The scale of the Anthem health insurance data security breach was historic. There were some 80 million client records which were compromised over a two month time period where Anthem’s database credentials were compromised.
In some ways, it’s a positive thing that Anthem discovered the breach themselves and made it known. However there are many lessons for Los Angeles CPA firms to take away and learn from this massive breach.
Since almost half of the Anthem clients who had their identity information stolen reside in California, it may be a painfully close to home lesson to learn.
1. Encrypt Your Data
Anthem admitted that it had not encrypted its client data before this attack or in another smaller attack a few years ago. It said because a hacker got the administrator’s credentials that encryption would not have been a solution any way.
That may never be proven one way or another. However if data is encrypted and if only privileged people have the keys, it makes accessing that data that much more difficult.
Needless to say, the fact that someone was able to access administrative level credentials at all for such a vast amount of sensitive information is astounding.
2. Use Multi-Factor Authentication to Safeguard Client Data
Without encryption, a simple password and User ID is not satisfactory protection for so many client records. Using a multi-factor authentication system, whether it be with a time based token, an SMS message to an approved user’s smartphone, swipe cards, USB sticks, or other strategies to add another level of complexity to hacking into client data is the safest strategy.
There are a number of biometric scanners, such as fingerprint scanners which could have been used to make the administrative credentials only one piece of a gauntlet of protocols to access client data.
3. When the Cows are Gone, It’s Not Necessarily Too Late to Close the Barn Door
Anthem was correct to reset passwords, notify the FBI and hire security experts like FireEye to come in and do forensic security investigations on the scope of the hack. Just like when your home or your office has been broken into, the security measures you have taken already to protect your assets are necessary to put back in place so no further damage can be done.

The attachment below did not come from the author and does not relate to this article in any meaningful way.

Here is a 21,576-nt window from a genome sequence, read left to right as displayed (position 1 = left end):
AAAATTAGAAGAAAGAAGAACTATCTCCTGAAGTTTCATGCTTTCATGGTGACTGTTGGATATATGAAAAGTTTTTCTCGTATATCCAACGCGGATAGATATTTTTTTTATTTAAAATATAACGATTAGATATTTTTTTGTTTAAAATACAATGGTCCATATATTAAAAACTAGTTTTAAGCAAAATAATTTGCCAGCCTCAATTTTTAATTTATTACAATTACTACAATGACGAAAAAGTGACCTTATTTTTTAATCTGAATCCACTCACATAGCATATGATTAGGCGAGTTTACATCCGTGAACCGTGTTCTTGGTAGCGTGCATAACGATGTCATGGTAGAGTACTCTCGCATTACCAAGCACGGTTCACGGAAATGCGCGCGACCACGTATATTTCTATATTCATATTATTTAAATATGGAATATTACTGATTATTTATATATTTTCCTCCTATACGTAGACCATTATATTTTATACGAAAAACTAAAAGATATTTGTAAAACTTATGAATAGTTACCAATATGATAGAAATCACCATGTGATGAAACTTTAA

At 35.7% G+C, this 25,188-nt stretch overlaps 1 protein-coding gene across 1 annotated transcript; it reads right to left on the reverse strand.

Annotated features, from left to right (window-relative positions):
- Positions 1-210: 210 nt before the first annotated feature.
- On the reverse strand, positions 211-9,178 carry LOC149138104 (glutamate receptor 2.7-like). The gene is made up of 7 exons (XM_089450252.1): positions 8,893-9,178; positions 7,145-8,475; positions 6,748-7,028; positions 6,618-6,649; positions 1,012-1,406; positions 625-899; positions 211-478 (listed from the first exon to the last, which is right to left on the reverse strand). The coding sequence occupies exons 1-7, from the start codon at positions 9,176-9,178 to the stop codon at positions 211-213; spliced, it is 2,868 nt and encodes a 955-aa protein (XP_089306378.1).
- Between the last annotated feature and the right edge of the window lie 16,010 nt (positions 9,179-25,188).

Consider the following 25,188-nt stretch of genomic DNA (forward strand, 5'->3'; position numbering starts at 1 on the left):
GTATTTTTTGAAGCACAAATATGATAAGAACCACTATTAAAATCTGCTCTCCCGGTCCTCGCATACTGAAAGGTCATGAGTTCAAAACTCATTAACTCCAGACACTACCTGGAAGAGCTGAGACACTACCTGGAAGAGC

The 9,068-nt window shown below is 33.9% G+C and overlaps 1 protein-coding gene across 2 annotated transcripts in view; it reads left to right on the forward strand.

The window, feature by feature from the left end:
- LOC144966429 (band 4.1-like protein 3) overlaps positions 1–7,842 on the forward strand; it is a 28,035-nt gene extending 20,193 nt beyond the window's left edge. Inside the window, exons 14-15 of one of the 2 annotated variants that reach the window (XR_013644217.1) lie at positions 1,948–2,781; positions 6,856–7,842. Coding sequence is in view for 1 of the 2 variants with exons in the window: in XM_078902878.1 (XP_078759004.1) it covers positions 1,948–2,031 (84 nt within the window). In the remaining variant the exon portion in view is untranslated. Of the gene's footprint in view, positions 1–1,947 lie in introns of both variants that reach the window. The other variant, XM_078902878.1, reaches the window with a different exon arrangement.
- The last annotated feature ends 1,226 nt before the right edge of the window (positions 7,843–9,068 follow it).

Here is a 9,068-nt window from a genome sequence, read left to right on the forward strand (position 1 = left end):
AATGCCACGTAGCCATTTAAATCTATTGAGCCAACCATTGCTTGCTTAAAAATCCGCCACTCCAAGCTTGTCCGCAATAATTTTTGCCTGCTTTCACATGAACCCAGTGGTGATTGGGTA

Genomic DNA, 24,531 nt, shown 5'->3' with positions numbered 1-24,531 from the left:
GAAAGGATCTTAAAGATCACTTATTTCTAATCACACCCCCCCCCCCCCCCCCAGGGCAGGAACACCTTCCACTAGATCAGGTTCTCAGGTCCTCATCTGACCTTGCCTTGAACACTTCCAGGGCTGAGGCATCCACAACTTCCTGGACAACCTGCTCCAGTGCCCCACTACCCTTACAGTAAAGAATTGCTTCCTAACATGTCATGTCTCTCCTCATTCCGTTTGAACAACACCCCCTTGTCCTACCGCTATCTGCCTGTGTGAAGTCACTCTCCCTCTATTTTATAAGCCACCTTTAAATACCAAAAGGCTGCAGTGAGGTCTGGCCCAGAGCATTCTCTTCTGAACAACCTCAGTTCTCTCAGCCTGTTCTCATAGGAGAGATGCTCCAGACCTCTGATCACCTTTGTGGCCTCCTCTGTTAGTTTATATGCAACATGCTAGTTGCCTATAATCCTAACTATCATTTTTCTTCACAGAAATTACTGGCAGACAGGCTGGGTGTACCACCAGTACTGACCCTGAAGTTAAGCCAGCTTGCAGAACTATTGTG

In some cases, hackers only breach systems for the “sport” of it initially but might come back again for private information if they think no one is on to them. If you beef up your security even after a security breach, you are saving your firm from further exposure and protecting your clients from additional risk.
4. Security Breaches Make Headlines and Your Reputation is at Stake
It is too early to tell how many of Anthem’s clients will trust them with their data as opposed to jumping to another health care insurance carrier. However the coverage in online, broadcast, and print media can be very damaging on a local, national and/or global level when these sorts of breaches occur.
In the CPA industry, there are many more service providers than in the health insurance industry. Should your reputation be tarnished by a client data breach, your firm might not be able to recover. Make sure that your firewalls, anti-virus, wireless devices, and networks are all up to date with the latest protection and encryption to keep your firm off of the front page.
Your Los Angeles accounting firm probably doesn’t have eighty million client records stored in your systems, but you do have information including personal, financial, business performance, and other sensitive data which, if stolen, could do a great deal of damage to you clients’ lives and business success.
If you aren’t prepared to take ownership of the security posture of your firm, contract expert resources who are equipped and experienced enough to manage it for you.
What would you do if you discovered a data security breach in your systems? Tell us about it in the Comments section below.
And to follow-through on the tips introduced in this short article, be sure to download your free guide, 12 Ways for CPA Firms in LA to Utilize Technology More Efficiently.